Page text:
What are share rollbacks, and are they good or bad for shareholders? Resource Investing News answers those questions here.
Share rollbacks occur when a company chooses to issue fewer ordinary shares at a higher value. Rollbacks may also be referred to as reverse stock splits or share consolidation.
To give an example of how share rollbacks work, consider a company with shares priced at $20 each with 1 million shares issued. It could choose to consolidate those shares at a rate of two to one, increasing its share value to $40, but leaving only half a million shares outstanding. In other words, in a rollback the number of shares owned by investors decreases in proportion to the rollback, but the total value remains the same.
Why a rollback?
Share rollbacks give companies the advantage of securing a higher stock value without incurring any costs — except for the administrative fees that may be involved. Sometimes, companies choose to do a rollback in order to make their stock more appealing to institutional investors, as these investors often won’t look at low-value stocks as a serious investment opportunity. Once a company’s share price rises as a result of a rollback, the stock may be more likely to attract institutional investment.
Perhaps the most common reason for a rollback, however, is to meet exchange listing requirements. For instance, a company might want to start listing on a different exchange with higher requirements, or need to maintain the requirements of its current exchange. In some cases, the ratio for a rollback can be one to 100 in order to maintain an exchange listing.
When a company decides to introduce a rollback, investors are sometimes wary — and for good reason. If a company’s share price is declining so precipitously that its only option to stay listed on an exchange is to consolidate, that may not be a sign of flourishing operations. Indeed, according to Kitco, rollbacks often happen when companies have little cash.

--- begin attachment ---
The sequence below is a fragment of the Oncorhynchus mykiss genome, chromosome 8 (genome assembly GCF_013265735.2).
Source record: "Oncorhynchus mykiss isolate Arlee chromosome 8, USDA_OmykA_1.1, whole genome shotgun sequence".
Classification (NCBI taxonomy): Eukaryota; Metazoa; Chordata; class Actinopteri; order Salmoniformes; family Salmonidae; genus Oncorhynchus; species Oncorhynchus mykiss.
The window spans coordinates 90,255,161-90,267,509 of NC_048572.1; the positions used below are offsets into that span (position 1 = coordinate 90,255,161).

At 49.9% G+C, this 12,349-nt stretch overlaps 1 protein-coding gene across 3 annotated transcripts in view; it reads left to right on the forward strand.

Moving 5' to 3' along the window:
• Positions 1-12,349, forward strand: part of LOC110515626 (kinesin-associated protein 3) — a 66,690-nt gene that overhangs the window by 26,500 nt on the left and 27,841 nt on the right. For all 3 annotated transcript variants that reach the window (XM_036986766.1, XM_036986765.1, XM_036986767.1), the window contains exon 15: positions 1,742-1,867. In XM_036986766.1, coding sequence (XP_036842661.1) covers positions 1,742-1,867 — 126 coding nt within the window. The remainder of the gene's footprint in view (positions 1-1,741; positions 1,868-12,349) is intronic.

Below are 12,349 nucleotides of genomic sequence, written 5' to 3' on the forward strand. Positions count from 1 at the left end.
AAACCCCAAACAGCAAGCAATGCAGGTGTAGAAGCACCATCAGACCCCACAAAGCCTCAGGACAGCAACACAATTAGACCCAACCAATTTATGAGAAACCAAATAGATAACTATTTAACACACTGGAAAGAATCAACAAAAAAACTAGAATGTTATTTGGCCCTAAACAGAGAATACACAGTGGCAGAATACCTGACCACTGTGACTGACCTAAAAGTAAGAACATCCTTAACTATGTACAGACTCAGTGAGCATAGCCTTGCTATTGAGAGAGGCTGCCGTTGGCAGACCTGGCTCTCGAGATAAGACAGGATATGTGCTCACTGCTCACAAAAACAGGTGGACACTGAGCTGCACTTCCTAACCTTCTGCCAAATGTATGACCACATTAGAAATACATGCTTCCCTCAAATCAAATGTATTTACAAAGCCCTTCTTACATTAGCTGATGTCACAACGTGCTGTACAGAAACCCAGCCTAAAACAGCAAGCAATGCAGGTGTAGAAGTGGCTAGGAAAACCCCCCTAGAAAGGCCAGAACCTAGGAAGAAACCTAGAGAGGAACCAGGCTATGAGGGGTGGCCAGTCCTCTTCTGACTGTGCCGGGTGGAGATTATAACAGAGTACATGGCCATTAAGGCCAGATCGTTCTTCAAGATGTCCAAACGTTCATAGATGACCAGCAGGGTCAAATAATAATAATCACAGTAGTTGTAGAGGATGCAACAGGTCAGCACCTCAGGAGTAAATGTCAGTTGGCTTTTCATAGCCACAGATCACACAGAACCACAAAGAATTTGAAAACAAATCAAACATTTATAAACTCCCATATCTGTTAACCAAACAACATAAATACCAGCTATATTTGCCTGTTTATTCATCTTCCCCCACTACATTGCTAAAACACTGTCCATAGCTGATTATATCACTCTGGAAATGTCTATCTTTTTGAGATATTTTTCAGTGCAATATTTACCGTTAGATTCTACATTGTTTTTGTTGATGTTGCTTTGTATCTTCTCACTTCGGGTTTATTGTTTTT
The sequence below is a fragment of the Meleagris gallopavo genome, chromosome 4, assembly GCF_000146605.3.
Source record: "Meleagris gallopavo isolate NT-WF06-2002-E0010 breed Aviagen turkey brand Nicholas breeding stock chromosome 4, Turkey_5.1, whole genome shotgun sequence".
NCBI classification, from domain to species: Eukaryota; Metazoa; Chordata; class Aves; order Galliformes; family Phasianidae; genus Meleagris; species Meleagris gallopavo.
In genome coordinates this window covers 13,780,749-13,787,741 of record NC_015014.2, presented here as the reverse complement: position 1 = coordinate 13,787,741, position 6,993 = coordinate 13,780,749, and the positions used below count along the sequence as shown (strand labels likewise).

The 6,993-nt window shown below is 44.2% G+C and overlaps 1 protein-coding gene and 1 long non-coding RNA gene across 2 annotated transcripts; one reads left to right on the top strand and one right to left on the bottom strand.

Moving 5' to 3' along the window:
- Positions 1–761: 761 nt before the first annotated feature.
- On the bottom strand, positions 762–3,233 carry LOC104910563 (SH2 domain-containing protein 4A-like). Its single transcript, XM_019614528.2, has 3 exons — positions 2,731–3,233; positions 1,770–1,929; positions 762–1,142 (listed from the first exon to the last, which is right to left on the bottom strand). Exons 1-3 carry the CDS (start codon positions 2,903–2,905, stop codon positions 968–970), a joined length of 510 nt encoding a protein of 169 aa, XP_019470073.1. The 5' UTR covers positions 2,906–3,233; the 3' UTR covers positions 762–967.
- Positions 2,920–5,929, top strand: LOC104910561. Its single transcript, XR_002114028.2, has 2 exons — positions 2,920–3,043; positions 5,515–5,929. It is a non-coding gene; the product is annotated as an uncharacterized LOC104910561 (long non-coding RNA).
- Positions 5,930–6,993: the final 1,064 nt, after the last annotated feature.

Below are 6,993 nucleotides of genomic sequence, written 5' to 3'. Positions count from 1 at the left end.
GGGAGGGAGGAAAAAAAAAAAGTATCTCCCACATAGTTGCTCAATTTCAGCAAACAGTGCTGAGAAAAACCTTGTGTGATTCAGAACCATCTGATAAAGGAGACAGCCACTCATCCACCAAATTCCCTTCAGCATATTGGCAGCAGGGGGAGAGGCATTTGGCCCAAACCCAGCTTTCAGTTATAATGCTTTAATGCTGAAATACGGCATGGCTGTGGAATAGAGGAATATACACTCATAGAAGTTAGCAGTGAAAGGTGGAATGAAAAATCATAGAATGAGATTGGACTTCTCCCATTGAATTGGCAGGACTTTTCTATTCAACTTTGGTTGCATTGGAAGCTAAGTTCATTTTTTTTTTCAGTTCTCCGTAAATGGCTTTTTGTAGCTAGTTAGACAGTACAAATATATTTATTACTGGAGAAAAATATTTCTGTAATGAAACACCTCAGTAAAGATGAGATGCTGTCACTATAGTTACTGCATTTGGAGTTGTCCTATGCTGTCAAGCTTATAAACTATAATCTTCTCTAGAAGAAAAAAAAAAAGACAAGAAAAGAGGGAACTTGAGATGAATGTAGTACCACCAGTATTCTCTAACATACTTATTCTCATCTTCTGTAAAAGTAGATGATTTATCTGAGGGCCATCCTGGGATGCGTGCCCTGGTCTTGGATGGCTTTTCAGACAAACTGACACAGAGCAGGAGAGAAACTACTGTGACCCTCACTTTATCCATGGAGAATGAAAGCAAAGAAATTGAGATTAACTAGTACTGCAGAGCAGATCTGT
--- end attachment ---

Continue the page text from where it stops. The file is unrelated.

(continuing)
It’s also a bad sign if a company has done more than one rollback over the years. Unless the market is doing very poorly, that could indicate mismanagement. Some investors recommend selling all shares when a company intends to implement a rollback — and perhaps repurchasing them when prices are lower — rather than losing money as the consolidation occurs.
Furthermore, share rollbacks tend to depress prices — even though shareholders have exactly the same value of stock in the company, only with a smaller amount of shares. That is in part because of the market forces or events regarding the rollback that may have contributed to the company’s decision to consolidate in the first place.
Are there good reasons to consolidate?
As Kitco notes, share rollbacks are not always cause for concern, and may in fact have only a neutral impact. That’s often the case when a company needs to start listing on a different exchange, whether that means moving from a junior exchange to a more established one, or simply listing in a new location. Companies may make such a switch if they are confident in their ability to raise capital on another market, but need to consolidate their shares to get there. Part of the appeal of a bigger market is greater visibility, and depending on the company, that difference might certainly help its fortunes.
In any case, investors must carefully examine the reason for a share rollback for any stock they own. It is important to determine whether the purpose is benign — for example, to help the company get on a larger exchange — or whether the rollback may spell trouble for the company.